Pedraza has beatedn the likes of Raymundo Beltran, Antonio Moran, Stephen Smith, Edner Cherry, Andrey Klimov, Michael Farenas, and Tevin Farmer.
Lozada’s biggest win to date was an upset TKO victory of the then undefeated Felix Verdejo. He has no other notable wins.
Lozada’s win over Verdejo has given him some notoriety and allowed him to land this fight, but he will be facing a far more experienced and skilled opponent on Saturday. Lozada has the power to pull off an upset victory but on paper it appears unlikely.
But outside of those two boxers Pedraza is one of the best fighters in the lightweight division.
Masayuki Ito (25-1-1) vs. Jamel Herring (19-2); WBO Junior Lightweight Title
Ito is a bit of an unknown in the Unite States, out of 27 fights he has only fought once outside of Japan, and that was when he won the WBO Junior Lightweight Title.
Ito is only 28 years old, five years younger than Herring. However, he will be giving up about an inch and a half in height but will have a half an inch advantage in reach. Both boxers have been fairly active, with both of them fighting three times in 2018 and twice in 2017.
Neither boxer is known for their power. Ito has stopped thirteen of his opponents while Herring has stopped ten of his opponents. However, Ito has stopped four of his past five opponents.
Herring does have an edge in amateur experience, as he competed for the United States in the 2012 Olympic Games.
Ito has defeated the likes of Evgeny Chuprakov, Christopher Diaz, Lorenzo Villanueva, and Takuya Watanabe. His lone loss was to Rikki Naito.
Herring has defeated the likes of John Vincent Moralde, Art Hovhannisyan, and Luis Eduardo Florez. His losses were to Ladarius Miller and Denis Shafikov.
This should be a good fight, but Ito’s technical expertise should overwhelm the two loss Herring.
Both Pacquiao And Thurman Exude Confidence At NYC Press Conference
By: Sean Crose
“I’ve never been scared of a challenge,” Manny Pacquiao said during a New York press conference on Tuesday to promote his July 20th WBA welterweight title bout against Keith Thurman. “I’m so excited for this fight against an undefeated champion. He’s the kind of fighter that you can’t underestimate. His record and success gives me more motivation to work hard.”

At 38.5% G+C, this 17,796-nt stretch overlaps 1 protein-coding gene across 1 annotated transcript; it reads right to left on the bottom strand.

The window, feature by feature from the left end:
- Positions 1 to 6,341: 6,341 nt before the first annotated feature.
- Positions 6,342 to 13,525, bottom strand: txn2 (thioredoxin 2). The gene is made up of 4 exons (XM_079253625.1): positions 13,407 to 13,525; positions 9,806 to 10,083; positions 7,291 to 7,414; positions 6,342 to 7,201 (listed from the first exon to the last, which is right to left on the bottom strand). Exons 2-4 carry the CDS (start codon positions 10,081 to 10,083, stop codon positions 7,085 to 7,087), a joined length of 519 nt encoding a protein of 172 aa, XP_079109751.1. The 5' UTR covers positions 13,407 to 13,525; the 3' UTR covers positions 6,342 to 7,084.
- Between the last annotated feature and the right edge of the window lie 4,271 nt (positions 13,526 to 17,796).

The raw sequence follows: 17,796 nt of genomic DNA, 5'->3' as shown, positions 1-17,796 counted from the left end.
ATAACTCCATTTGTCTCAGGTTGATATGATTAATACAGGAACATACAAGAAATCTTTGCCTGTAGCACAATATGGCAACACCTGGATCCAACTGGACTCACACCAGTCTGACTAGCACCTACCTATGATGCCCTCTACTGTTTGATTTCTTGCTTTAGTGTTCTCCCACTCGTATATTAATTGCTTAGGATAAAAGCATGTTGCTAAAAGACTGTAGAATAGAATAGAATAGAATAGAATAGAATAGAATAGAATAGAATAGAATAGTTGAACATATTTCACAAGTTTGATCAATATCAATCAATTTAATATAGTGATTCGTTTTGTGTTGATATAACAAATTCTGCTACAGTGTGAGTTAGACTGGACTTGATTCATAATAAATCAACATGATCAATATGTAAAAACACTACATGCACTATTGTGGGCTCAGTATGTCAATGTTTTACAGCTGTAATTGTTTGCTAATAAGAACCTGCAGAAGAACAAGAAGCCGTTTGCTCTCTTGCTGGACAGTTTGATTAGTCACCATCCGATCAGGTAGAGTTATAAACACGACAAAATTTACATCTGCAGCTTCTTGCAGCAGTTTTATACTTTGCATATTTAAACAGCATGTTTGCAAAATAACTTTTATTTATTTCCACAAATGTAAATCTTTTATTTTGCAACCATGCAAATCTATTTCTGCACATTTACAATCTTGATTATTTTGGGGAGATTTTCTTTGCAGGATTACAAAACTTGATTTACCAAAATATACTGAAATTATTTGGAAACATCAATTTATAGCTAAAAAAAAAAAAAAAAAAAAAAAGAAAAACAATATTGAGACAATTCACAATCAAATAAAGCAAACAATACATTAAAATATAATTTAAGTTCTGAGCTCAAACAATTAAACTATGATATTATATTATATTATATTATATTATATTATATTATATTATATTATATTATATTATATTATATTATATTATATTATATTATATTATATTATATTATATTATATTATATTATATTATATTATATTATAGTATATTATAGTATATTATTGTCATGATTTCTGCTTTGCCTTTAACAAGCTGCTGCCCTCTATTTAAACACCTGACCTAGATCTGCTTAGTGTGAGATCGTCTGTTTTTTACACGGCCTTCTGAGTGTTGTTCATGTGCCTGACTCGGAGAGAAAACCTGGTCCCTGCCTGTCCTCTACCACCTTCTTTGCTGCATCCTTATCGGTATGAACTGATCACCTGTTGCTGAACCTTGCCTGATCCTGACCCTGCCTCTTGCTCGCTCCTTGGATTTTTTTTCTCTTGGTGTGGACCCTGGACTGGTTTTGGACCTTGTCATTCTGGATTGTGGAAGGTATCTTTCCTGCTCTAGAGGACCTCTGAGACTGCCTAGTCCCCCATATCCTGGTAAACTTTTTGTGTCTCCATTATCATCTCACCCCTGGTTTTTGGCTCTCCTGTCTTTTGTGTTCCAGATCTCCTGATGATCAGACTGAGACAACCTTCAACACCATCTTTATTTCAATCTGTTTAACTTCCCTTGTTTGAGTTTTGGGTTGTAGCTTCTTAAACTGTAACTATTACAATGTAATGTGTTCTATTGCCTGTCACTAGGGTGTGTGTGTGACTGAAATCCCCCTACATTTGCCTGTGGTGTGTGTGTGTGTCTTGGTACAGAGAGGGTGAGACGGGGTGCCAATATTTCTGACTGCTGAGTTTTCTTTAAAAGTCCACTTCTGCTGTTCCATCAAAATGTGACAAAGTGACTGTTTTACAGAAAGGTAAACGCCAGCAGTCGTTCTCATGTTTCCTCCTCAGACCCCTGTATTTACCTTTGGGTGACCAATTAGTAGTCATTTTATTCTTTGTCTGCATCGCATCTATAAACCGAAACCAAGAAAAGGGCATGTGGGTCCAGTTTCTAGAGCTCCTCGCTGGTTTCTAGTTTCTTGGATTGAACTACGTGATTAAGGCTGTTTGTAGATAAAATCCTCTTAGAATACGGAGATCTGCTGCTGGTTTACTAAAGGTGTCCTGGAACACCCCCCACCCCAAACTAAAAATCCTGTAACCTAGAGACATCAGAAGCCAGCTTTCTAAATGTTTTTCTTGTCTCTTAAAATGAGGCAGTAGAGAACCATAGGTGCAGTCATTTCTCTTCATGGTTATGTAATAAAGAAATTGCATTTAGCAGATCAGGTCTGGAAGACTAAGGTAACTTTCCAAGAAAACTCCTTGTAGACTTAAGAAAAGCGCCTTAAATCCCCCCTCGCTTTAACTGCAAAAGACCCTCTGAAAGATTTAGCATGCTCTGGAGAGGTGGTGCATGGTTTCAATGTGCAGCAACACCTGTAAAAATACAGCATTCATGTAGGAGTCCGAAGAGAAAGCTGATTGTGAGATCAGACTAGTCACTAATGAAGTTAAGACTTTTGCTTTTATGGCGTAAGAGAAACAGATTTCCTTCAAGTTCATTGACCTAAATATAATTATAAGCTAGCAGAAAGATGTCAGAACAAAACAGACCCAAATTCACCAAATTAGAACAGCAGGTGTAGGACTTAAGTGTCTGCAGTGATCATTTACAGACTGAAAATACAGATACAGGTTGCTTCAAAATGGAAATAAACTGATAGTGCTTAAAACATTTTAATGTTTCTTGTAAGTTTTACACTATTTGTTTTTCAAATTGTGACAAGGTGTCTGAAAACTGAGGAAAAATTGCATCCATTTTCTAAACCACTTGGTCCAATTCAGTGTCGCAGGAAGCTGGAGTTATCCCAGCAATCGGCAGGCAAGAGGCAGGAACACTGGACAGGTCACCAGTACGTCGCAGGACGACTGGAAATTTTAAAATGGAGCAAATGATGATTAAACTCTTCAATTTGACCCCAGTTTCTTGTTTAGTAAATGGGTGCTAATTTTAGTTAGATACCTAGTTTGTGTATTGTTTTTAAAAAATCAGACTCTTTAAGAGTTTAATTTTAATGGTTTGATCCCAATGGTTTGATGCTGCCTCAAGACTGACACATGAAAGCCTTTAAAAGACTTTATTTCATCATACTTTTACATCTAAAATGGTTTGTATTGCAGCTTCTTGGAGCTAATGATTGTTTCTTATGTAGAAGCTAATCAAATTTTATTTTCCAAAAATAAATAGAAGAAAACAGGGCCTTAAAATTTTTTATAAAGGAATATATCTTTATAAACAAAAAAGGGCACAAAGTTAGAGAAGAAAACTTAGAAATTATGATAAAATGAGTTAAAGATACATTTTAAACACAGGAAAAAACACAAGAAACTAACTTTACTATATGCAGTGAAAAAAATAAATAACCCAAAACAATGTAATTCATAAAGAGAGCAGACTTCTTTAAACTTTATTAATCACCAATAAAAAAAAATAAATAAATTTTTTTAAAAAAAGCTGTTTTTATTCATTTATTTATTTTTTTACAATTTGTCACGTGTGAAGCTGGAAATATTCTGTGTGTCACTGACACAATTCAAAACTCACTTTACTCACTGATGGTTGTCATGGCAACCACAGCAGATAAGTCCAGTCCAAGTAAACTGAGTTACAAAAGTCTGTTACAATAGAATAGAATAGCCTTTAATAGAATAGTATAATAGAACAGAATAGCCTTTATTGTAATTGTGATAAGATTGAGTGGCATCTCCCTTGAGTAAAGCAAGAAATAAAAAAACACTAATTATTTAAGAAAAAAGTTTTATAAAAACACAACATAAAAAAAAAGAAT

Pacquiao, the aging great, is now in his forties – in many ways a remnant from a bygone era. Thurman, on the other hand, is in his prime, poised to be a pay per view star (the Pacquiao-Thurman match will be aired live on Pay Per View from the MGM Grand in Las Vegas). Yet Pacquiao made it clear that he doesn’t intend to be on the receiving end of a passing of the torch ceremony.
“I will make sure that I’m 100 percent and ready for this fight,” the 61-7-2 ring legend claimed. “We’ll find out what happens on July 20, but it’s going to be exciting. I like being the underdog for this fight because that gives me more focus in training.” Pacquiao also made it clear that he’s taking the fight with Thurman with the utmost seriousness.
“I’ve been careless and over confident in some fights,” he admitted, “but this time around it’s different. Keith Thurman is a good fighter and we’re going to make sure the fans are happy on July 20.”
As for the 29-0 Thurman, the enigmatic fighter exuded both confidence and respect. “Pacquiao wants a challenge and I’m very grateful to be sharing a ring with a legend,” he said. “If you understand boxing history, you know that times change. I believe boxing is in a new era. Come July 20, Pacquiao will disappear. He’ll always be remembered in the sport, but I’m doing to Manny Pacquiao, what he did to Oscar De La Hoya.”
The Florida native indicated that he intends to be the man to take Pacquiao out of the fight game. “”I’m excited to be the guy who shows Manny Pacquiao where the exit is,” said Thurman. “He’s a legend who’s done great things. But I’ve never lost to a fighter who’s lost seven times. I have no intention of losing this fight and I don’t see him winning in any shape or form.”
“Speed, power and overall ring IQ will be the difference,” Thurman continued. “I’m one of the smartest fighters in the sport. I always find a way to win. I know Pacquiao comes in shape, but he’s going to fall short of that finish line.”
Pacquiao, of course, would beg to differ.
“I chose Keith Thurman because he’s undefeated and I want to prove that at age 40 I can still beat a great fighter like Keith,” he said. “”My time is not yet over. My journey is continuing. I’m going to prove that and more on July 20 against Keith Thurman.”
Deontay Wilder is “The Real One”
By: Max Padrid
I read an article recently that beautifully articulated an idea I had never been able to put into writing. Hamilton Nolan over at Deadspin described the common testosterone-laden, male boxing fan so accurately that I felt the need to expand. Nolan claims that men who have no experience boxing will accessorize the sport the same way men with little means will buy clothing and jewelry they can’t afford. It’s about façade. It’s about creating an image that represents what you wish you were. Without a full digression, this is the essence of the social media age. Basically, dudes who don’t have the stones to get in a ring and fight will attend these matches and broadcast their attendance to feel like they are a part of the fight itself. It’s a very strange dynamic that doesn’t make a lot of sense but is almost impossible to argue with.